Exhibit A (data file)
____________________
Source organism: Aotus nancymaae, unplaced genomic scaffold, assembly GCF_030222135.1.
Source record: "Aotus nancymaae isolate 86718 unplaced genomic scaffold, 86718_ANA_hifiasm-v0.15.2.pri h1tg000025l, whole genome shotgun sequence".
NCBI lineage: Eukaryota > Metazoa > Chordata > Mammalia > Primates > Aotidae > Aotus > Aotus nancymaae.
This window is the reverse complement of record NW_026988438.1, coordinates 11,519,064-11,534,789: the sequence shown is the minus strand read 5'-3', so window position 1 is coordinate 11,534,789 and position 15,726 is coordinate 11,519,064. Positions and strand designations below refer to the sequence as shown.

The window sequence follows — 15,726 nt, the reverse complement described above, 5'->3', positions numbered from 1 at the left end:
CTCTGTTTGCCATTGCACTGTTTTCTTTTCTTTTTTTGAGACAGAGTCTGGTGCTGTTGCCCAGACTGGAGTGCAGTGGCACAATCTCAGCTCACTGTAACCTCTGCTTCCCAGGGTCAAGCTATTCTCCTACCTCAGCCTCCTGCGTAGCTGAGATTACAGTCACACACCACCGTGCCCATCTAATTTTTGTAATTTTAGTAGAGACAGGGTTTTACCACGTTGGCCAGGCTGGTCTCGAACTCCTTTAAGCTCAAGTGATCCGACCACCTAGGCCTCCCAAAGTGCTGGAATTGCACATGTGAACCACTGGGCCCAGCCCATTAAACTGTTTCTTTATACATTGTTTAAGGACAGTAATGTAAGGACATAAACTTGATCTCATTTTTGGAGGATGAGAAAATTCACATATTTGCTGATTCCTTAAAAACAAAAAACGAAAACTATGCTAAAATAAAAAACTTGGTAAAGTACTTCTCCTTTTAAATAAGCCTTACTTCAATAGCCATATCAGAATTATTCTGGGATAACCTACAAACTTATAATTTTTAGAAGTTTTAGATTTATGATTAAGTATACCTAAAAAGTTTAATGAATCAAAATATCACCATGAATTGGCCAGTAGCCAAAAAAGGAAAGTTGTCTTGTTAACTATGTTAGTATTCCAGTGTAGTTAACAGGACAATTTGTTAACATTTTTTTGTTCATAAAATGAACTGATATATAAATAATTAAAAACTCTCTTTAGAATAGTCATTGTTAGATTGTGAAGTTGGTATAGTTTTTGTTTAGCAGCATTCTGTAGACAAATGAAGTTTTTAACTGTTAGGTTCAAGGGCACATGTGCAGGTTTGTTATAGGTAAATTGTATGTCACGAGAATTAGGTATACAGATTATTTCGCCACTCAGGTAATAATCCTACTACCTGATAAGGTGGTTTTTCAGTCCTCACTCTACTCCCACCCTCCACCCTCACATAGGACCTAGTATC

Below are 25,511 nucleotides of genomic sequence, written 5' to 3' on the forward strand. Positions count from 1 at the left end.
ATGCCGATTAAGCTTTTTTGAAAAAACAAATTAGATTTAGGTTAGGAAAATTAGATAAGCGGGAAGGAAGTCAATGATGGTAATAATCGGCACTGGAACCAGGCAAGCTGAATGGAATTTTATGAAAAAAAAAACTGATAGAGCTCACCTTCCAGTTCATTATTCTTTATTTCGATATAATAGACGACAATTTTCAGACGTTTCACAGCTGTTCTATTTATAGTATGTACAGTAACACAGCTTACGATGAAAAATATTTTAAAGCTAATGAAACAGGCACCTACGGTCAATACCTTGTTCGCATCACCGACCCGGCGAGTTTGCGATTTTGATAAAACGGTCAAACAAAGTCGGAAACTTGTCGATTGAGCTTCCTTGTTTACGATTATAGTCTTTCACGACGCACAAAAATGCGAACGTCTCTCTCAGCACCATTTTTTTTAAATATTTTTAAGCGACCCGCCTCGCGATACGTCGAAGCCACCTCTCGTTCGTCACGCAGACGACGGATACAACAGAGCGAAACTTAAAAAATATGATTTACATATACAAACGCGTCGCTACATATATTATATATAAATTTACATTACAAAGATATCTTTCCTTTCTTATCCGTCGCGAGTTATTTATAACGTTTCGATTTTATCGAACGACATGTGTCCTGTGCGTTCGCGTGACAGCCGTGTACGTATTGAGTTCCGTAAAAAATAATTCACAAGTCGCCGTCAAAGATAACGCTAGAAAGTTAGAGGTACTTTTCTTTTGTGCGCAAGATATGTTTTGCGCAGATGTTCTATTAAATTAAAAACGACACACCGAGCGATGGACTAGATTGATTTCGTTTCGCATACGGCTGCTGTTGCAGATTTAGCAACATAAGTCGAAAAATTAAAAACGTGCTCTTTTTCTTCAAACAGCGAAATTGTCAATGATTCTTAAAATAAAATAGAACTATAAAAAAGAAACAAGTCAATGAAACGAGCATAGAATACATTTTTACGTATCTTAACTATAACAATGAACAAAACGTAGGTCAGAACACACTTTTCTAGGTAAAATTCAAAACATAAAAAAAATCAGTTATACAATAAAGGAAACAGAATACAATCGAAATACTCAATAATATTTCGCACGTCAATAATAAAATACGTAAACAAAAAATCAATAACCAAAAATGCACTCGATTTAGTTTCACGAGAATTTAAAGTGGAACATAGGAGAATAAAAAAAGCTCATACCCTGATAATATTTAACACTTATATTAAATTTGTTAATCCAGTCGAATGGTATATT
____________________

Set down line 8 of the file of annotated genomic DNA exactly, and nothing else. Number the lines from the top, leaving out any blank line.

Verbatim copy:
ATGCCGATTAAGCTTTTTTGAAAAAACAAATTAGATTTAGGTTAGGAAAATTAGATAAGCGGGAAGGAAGTCAATGATGGTAATAATCGGCACTGGAACCAGGCAAGCTGAATGGAATTTTATGAAAAAAAAAACTGATAGAGCTCACCTTCCAGTTCATTATTCTTTATTTCGATATAATAGACGACAATTTTCAGACGTTTCACAGCTGTTCTATTTATAGTATGTACAGTAACACAGCTTACGATGAAAAATATTTTAAAGCTAATGAAACAGGCACCTACGGTCAATACCTTGTTCGCATCACCGACCCGGCGAGTTTGCGATTTTGATAAAACGGTCAAACAAAGTCGGAAACTTGTCGATTGAGCTTCCTTGTTTACGATTATAGTCTTTCACGACGCACAAAAATGCGAACGTCTCTCTCAGCACCATTTTTTTTAAATATTTTTAAGCGACCCGCCTCGCGATACGTCGAAGCCACCTCTCGTTCGTCACGCAGACGACGGATACAACAGAGCGAAACTTAAAAAATATGATTTACATATACAAACGCGTCGCTACATATATTATATATAAATTTACATTACAAAGATATCTTTCCTTTCTTATCCGTCGCGAGTTATTTATAACGTTTCGATTTTATCGAACGACATGTGTCCTGTGCGTTCGCGTGACAGCCGTGTACGTATTGAGTTCCGTAAAAAATAATTCACAAGTCGCCGTCAAAGATAACGCTAGAAAGTTAGAGGTACTTTTCTTTTGTGCGCAAGATATGTTTTGCGCAGATGTTCTATTAAATTAAAAACGACACACCGAGCGATGGACTAGATTGATTTCGTTTCGCATACGGCTGCTGTTGCAGATTTAGCAACATAAGTCGAAAAATTAAAAACGTGCTCTTTTTCTTCAAACAGCGAAATTGTCAATGATTCTTAAAATAAAATAGAACTATAAAAAAGAAACAAGTCAATGAAACGAGCATAGAATACATTTTTACGTATCTTAACTATAACAATGAACAAAACGTAGGTCAGAACACACTTTTCTAGGTAAAATTCAAAACATAAAAAAAATCAGTTATACAATAAAGGAAACAGAATACAATCGAAATACTCAATAATATTTCGCACGTCAATAATAAAATACGTAAACAAAAAATCAATAACCAAAAATGCACTCGATTTAGTTTCACGAGAATTTAAAGTGGAACATAGGAGAATAAAAAAAGCTCATACCCTGATAATATTTAACACTTATATTAAATTTGTTAATCCAGTCGAATGGTATATT